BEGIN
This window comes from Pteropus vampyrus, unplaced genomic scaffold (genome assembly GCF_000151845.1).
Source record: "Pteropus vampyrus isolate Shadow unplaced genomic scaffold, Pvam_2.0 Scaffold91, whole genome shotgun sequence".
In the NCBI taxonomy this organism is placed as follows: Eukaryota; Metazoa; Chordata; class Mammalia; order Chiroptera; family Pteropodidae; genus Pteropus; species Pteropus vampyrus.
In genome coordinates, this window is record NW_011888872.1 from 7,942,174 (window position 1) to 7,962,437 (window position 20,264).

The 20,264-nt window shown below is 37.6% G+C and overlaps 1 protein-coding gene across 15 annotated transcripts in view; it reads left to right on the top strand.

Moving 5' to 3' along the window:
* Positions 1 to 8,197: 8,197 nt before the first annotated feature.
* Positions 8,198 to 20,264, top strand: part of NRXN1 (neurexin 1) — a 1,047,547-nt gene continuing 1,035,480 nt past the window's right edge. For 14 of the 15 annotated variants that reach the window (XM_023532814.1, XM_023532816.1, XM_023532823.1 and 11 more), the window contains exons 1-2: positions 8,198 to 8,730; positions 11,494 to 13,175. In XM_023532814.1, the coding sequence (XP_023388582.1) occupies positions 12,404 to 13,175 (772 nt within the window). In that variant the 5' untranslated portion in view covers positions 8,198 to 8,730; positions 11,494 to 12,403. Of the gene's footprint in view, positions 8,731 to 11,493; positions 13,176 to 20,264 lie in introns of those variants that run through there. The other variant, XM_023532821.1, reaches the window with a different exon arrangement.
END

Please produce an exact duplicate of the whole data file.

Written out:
This window comes from Pteropus vampyrus, unplaced genomic scaffold (genome assembly GCF_000151845.1).
Source record: "Pteropus vampyrus isolate Shadow unplaced genomic scaffold, Pvam_2.0 Scaffold91, whole genome shotgun sequence".
In the NCBI taxonomy this organism is placed as follows: Eukaryota; Metazoa; Chordata; class Mammalia; order Chiroptera; family Pteropodidae; genus Pteropus; species Pteropus vampyrus.
In genome coordinates, this window is record NW_011888872.1 from 7,942,174 (window position 1) to 7,962,437 (window position 20,264).

The 20,264-nt window shown below is 37.6% G+C and overlaps 1 protein-coding gene across 15 annotated transcripts in view; it reads left to right on the top strand.

Moving 5' to 3' along the window:
* Positions 1 to 8,197: 8,197 nt before the first annotated feature.
* Positions 8,198 to 20,264, top strand: part of NRXN1 (neurexin 1) — a 1,047,547-nt gene continuing 1,035,480 nt past the window's right edge. For 14 of the 15 annotated variants that reach the window (XM_023532814.1, XM_023532816.1, XM_023532823.1 and 11 more), the window contains exons 1-2: positions 8,198 to 8,730; positions 11,494 to 13,175. In XM_023532814.1, the coding sequence (XP_023388582.1) occupies positions 12,404 to 13,175 (772 nt within the window). In that variant the 5' untranslated portion in view covers positions 8,198 to 8,730; positions 11,494 to 12,403. Of the gene's footprint in view, positions 8,731 to 11,493; positions 13,176 to 20,264 lie in introns of those variants that run through there. The other variant, XM_023532821.1, reaches the window with a different exon arrangement.